While actual incidents of anti-Semitism go largely unpunished, those of us standing in solidarity with Palestine are accustomed to brutal, state-sanctioned violence, repression and surveillance from police and the German government in response to peaceful protests and boycotts. This has intensified massively since the genocide in Gaza began in October, regularly under the guise of accusations of anti-Semitism and “Judenhass” (“hatred of Jews”). We are accordingly committed to remaining loud and visible, including through our refusal to be excluded from the fight against rising fascism and the extreme-right Alternative for Germany party (AfD).

On February 3, I attended an anti-AfD demonstration in Berlin as part of the pro-Palestinian bloc with the revolutionary Marxist group Sozialismus von Unten (“Socialism from Below”), in which I am an active member. I had quite a bit of trepidation about going to this protest after the violent, racist and disturbing experiences of my Palestinian and pro-Palestinian comrades at anti-AfD protests over the past few weeks. Folks protesting the AfD while showing solidarity with Palestine have been ruthlessly harassed, attacked, reported to the police and violently removed by both demonstrators and cops all over Germany.

In general, the mood was positive, and there seemed to be more of a tangible solidarity in comparison with the earlier demonstrations. I stood with a sign that read, “Juedin gegen die AfD und Zionismus, fuer ein freies Palaestina” (“Jew against the AfD and Zionism, for a free Palestine”). We handed out flyers encouraging a strategic and systematic mobilisation against the AfD. We spoke to demonstrators about the link between fighting fascism and fighting for Palestinian liberation. We explained that Palestinians in Palestine are currently suffering under the fascist policies we are demonstrating against in Germany, and in Germany, Palestinians and those standing in solidarity with them are already experiencing the concrete infringement and denial of fundamental human rights (freedom of speech, freedom of expression, freedom of assembly). We emphasised the importance of unconditional, international solidarity.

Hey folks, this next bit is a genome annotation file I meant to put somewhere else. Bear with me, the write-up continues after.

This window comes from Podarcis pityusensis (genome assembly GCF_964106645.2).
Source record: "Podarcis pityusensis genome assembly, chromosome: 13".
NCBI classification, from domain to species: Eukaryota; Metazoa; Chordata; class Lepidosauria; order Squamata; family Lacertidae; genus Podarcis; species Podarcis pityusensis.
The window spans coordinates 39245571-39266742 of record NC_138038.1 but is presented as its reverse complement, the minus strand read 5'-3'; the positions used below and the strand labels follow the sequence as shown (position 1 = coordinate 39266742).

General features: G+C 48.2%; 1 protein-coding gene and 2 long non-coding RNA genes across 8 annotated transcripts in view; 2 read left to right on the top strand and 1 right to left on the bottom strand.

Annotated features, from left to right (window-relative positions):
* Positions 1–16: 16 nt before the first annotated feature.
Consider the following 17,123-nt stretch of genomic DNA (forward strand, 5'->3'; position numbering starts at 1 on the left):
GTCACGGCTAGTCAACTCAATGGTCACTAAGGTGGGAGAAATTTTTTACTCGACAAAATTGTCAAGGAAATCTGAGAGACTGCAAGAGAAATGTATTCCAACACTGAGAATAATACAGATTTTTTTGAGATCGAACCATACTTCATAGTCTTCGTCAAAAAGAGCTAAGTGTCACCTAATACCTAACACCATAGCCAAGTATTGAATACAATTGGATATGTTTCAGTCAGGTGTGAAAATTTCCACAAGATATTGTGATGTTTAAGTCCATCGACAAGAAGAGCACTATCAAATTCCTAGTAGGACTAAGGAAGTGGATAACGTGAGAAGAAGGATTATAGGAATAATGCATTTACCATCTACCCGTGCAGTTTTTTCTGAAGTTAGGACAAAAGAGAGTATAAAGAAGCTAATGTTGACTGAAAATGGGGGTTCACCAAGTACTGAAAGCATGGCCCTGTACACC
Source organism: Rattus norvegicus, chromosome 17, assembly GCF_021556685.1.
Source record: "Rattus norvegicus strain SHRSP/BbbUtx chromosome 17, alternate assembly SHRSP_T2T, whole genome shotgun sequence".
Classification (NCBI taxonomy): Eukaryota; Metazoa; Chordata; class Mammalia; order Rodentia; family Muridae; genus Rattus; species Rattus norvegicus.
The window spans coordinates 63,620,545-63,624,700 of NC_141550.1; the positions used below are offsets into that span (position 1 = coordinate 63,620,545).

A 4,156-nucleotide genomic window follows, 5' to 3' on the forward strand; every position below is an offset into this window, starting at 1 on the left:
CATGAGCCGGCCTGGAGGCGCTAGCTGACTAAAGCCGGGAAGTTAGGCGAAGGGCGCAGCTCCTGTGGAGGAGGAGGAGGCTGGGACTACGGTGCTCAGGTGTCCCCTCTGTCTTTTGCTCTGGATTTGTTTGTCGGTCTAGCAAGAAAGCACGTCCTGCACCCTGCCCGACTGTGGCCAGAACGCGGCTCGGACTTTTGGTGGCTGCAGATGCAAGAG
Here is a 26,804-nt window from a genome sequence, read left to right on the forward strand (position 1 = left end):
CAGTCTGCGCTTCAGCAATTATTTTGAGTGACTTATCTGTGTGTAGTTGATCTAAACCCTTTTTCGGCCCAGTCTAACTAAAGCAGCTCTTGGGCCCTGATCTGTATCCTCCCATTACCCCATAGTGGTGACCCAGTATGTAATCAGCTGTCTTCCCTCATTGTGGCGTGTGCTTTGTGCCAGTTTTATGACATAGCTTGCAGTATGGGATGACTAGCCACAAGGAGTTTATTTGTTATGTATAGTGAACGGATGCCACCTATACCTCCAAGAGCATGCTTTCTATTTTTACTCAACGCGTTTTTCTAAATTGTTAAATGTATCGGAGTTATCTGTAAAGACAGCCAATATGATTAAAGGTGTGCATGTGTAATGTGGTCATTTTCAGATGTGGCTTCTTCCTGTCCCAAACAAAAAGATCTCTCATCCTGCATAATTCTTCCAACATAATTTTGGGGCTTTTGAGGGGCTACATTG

Some were cautious about engaging, ostensibly out of concern for being viewed as anti-Semitic, but many were curious, interested and open to learning. As much as the mainstream media have tried to distort and mangle news of the ongoing genocide in Gaza, a recent poll showed that among German voters, only 25 percent answered in the affirmative when asked if they believe Israel’s attacks on Gaza are justified; 61 percent believe they are not. The latter cohort was clearly represented at the demonstration.